(8.) Other factors of minor importance which were mentioned in evidence were the modern dress of women, which was stated to be in certain cases sexually suggestive, and certain modern forms of dancing. There appears some grounds to suppose that dances conducted under undesirable conditions contribute to sexual immorality, but the Committee see no reason to condemn dancing generally because the coincident conditions under which it has been or is conducted in some cases have contributed to impropriety. The cinema was stated by some witnesses to have an immoral tendency both in the nature of the pictures presented and in the conditions under which they are viewed by the audience. The Committee suggest that a stricter censorship might with advantage be exercised, and should include the posters advertising the films.
It has been stated that venereal disease has increased in New Zealand with the return of the Expeditionary Force from overseas. Ample evidence, however, was given to the Committee that there has been no increase of the disease due to returned soldiers. These men were treated prior to their discharge until non-infective.
PART III.—BEST MEANS OF COMBATING AND PREVENTING VENEREAL DISEASE.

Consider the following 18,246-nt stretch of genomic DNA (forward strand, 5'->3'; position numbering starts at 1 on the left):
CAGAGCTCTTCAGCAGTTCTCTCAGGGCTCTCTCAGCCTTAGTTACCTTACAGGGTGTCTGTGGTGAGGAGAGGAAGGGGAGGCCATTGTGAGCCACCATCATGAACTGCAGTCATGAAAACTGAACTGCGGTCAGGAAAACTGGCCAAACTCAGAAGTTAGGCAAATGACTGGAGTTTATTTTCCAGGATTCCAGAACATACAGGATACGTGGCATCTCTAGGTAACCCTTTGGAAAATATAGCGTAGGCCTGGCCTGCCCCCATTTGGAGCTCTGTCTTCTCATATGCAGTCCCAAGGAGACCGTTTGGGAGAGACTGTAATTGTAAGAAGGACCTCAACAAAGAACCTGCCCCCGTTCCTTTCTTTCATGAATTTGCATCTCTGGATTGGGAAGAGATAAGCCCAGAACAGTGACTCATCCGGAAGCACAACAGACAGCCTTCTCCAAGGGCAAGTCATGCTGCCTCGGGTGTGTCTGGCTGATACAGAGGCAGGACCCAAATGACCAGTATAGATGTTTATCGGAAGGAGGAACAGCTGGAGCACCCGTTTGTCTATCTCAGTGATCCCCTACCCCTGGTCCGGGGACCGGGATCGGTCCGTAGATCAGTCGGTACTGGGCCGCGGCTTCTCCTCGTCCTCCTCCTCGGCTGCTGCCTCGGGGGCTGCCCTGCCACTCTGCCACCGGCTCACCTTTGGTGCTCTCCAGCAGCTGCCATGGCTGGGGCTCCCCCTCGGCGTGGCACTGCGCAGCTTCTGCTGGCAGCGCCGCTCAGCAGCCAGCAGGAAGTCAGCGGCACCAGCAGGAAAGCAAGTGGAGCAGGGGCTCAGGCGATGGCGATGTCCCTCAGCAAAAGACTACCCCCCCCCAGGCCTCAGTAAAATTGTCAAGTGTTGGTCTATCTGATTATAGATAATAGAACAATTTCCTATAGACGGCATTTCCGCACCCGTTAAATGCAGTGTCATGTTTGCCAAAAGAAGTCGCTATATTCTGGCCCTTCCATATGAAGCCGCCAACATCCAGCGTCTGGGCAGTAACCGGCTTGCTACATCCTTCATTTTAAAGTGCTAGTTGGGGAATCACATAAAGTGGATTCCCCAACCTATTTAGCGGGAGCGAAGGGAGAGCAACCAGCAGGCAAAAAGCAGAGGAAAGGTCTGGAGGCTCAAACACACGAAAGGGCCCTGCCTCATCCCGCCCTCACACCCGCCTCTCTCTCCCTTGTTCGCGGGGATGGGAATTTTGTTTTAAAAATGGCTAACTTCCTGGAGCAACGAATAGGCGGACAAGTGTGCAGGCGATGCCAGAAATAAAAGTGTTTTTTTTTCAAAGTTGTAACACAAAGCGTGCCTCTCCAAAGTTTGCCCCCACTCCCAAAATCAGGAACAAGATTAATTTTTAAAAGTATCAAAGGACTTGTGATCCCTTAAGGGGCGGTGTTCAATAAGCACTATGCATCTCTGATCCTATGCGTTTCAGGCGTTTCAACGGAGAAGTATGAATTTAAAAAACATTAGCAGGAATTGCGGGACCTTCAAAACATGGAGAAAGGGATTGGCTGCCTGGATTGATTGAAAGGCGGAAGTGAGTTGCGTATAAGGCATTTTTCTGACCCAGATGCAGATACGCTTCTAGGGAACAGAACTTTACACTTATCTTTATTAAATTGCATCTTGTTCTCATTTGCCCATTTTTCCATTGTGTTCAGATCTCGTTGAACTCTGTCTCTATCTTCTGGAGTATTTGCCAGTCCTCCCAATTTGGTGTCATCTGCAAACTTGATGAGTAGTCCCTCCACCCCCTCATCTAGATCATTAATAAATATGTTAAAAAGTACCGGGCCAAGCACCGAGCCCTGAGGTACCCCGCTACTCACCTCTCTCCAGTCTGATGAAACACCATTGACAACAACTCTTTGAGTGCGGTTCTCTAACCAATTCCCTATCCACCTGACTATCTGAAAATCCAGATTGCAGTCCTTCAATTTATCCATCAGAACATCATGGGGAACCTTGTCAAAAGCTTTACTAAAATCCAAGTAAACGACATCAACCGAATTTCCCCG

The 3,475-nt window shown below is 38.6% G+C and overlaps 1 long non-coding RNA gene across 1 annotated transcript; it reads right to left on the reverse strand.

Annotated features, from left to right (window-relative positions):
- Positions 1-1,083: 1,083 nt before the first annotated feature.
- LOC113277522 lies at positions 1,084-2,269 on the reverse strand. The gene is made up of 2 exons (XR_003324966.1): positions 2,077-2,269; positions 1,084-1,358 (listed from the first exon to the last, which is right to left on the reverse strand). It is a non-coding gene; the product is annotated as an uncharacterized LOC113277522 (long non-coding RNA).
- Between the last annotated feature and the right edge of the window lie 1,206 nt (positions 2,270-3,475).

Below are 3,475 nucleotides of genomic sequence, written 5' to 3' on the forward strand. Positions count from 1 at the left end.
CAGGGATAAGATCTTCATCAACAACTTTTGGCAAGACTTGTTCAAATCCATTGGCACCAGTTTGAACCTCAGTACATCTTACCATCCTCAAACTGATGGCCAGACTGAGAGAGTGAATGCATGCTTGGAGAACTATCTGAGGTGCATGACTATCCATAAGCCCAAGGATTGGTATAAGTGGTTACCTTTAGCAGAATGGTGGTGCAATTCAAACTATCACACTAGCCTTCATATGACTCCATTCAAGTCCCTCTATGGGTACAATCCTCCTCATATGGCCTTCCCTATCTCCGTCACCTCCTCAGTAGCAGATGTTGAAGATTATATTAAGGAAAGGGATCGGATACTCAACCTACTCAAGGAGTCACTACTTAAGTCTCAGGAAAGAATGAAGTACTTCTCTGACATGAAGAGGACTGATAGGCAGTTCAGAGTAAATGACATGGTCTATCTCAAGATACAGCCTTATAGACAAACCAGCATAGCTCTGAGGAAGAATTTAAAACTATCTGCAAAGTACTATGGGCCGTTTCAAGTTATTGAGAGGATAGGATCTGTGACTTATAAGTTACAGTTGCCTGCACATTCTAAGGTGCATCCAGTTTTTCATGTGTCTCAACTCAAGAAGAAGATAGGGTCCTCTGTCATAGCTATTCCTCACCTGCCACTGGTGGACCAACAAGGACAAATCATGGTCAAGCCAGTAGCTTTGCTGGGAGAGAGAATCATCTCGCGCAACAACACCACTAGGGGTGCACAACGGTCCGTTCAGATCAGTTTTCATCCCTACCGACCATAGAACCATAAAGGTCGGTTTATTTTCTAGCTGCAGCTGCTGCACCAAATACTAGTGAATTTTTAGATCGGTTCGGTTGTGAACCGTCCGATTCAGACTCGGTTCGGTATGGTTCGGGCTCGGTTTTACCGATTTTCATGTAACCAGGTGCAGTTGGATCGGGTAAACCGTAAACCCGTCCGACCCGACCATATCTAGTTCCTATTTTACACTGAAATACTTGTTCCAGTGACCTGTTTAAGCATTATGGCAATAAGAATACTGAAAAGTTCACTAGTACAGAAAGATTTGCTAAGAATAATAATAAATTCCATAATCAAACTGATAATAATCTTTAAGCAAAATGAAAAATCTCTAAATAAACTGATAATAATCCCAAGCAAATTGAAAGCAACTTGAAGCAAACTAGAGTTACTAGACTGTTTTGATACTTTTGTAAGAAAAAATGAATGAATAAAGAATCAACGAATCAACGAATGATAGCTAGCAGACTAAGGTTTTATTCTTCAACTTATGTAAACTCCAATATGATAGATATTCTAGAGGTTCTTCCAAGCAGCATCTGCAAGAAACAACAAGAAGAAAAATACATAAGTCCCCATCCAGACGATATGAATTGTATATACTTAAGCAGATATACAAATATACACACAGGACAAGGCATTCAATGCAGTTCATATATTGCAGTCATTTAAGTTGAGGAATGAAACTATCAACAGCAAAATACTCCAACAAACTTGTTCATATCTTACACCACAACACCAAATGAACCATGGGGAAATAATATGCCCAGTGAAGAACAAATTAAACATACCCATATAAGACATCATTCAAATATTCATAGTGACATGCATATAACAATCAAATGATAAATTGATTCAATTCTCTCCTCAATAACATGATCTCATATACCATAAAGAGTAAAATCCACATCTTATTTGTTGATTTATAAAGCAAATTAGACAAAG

SECTION 1.—EDUCATION AND MORAL CONTROL.
There is no question that the most effective way of avoiding venereal disease is to refrain from promiscuous sexual intercourse. The problem which the Committee have been asked to consider has very important medical aspects, but, while these must not be neglected, it is essential to the health and well-being of the nation that the enemy should be attacked with every moral and spiritual weapon:—
Self reverence, self-knowledge,
These three alone lead life to sovereign power.
The absence of proper training and instruction of the young is undoubtedly responsible for a great deal of the evil which has been shown to exist. Children are led into bad habits through ignorance, and young men and young women grow up with utterly false ideals of life, and in many cases fall into deplorable laxity of conduct.
There is an impression among many young men that chastity is either impossible or at least is inconsistent with physical health. There is the highest medical authority for stating that this notion is absolutely wrong, while there is no difference of opinion whatever as to the serious risks of contracting diseases of a very loathsome character incurred by those who do not restrain their passions. Apart from this aspect of the question, it must be obvious to every thinking person that looseness of conduct between the sexes such as is shown to exist in New Zealand is destructive to the high ideals of family life associated with the finest types of British manhood and womanhood, and if not checked must lead to the decadence of the nation.